Gausman regularly praised the work he did with Katz, so it is fair to get excited thinking about the impact Katz can have on young White Sox hurlers like Dylan Cease, Michael Kopech, and potentially even Reynaldo Lopez, among the many other talented arms the White Sox boast throughout the organization. If he can make any of these names as wealthy as he has made Gausman, this hire will be a huge success.
Perhaps the best part of this hire is that it shows Rick Hahn still has some say in the direction of the ship. Katz is just 37, literally less than half the age of Tony La Russa, and has no public ties to the manager. After admitting that the managerial hiring process did not go according to his plan, this is a move that fits much more clearly into Rick Hahn’s plans for the team. That should be a huge sigh of relief for White Sox fans.
The gaps between the clubhouse and La Russa are obvious and have been well documented. A vital piece of the White Sox coaching staff will be someone who can serve as a bridge to those gaps. This could mean helping the players understand why La Russa wants something done a certain way, or it could mean helping La Russa understand the players’ mindset. Miguel Cairo is this bridge personified.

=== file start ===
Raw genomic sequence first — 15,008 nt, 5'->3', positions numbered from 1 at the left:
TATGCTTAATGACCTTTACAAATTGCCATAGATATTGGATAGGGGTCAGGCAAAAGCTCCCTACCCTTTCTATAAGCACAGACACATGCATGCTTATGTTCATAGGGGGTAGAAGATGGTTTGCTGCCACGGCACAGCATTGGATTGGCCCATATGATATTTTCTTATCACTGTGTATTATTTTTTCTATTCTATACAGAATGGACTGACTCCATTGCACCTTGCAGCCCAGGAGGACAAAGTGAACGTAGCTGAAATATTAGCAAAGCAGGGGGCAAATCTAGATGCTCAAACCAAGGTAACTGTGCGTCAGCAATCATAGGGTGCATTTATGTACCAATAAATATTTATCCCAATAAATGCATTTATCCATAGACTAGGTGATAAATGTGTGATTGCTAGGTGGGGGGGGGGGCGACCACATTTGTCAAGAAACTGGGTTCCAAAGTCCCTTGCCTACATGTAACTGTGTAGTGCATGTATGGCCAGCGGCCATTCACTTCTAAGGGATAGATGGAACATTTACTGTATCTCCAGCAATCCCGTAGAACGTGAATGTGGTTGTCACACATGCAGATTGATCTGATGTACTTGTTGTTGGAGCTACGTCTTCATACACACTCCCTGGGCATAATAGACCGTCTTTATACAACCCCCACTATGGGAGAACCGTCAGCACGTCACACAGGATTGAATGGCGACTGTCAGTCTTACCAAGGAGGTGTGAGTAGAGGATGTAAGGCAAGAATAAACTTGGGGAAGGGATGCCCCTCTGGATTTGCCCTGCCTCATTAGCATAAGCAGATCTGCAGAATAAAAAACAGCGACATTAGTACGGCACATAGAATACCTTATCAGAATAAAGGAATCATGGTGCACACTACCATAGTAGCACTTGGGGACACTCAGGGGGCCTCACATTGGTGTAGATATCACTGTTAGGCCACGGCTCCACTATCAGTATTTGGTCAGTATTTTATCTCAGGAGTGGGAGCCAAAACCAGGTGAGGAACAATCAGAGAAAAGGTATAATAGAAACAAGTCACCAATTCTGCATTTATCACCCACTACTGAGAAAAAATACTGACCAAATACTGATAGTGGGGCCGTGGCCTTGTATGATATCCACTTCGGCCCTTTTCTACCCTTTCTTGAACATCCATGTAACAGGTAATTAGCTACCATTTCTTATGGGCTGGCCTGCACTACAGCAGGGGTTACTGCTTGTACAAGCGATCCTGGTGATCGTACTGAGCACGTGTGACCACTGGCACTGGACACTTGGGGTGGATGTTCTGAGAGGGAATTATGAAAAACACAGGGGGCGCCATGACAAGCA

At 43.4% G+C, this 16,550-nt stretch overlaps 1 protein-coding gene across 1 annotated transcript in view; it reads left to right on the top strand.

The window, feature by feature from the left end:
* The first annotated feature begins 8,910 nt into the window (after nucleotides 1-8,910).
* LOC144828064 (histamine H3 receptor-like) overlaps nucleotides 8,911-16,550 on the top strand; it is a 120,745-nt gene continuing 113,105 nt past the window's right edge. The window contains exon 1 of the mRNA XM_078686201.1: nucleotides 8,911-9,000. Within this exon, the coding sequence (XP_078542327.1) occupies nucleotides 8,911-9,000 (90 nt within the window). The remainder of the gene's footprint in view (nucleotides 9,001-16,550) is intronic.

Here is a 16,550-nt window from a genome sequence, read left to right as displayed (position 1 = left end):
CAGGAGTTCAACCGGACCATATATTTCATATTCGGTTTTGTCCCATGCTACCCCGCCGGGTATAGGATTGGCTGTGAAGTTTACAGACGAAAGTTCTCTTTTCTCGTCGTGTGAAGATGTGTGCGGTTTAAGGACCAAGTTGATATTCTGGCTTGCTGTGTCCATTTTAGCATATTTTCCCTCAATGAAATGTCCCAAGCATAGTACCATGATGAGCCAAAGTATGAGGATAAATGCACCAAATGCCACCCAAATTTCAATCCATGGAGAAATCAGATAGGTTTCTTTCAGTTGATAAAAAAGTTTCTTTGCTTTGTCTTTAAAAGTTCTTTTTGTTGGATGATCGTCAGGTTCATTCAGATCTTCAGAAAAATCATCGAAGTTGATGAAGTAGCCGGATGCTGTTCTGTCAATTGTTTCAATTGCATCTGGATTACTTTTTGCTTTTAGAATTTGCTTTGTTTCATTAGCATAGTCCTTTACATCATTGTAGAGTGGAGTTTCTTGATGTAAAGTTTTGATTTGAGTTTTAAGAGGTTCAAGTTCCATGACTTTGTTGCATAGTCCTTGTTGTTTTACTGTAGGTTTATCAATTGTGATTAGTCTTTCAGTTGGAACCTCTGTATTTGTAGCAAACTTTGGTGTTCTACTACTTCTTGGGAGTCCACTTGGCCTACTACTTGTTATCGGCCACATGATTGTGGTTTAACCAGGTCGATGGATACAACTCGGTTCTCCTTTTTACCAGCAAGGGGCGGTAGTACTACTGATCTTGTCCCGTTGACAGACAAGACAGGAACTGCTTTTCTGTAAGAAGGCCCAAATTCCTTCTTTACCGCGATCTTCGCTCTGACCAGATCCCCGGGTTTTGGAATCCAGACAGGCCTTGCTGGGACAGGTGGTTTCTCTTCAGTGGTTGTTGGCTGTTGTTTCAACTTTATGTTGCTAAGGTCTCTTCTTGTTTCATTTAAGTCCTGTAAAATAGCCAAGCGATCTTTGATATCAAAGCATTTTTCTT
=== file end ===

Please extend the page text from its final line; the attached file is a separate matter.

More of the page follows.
Cairo spent 17 years as a utility man in the big leagues with nine different teams, including two separate stints with both the Cubs and the La Russa-led Cardinals. Upon retirement, Cairo spent five seasons as a special assistant to general manager Walt Jocketty in Cincinnati (Jocketty also happened to be La Russa’s GM in St. Louis). Cairo moved to the Yankees organization as a player development and minor league infield coordinator for the past three seasons.
While it might appear Cairo is relatively fresh to coaching, Jocketty explains that Cairo was regularly with the Reds big-league team in his unique position there and played a significant role in coaching their infielders. In an interview with James Fegan of The Athletic, Jocketty also says he always believed Cairo had a future in coaching due to his high level of preparation to play any one of six positions on a given day.
Jocketty further notes that Cairo's level of question-asking and understanding was always apparent. Beyond that, his energy level and ability to connect with younger, especially Latino players is extremely important for a White Sox roster filled with players of that profile.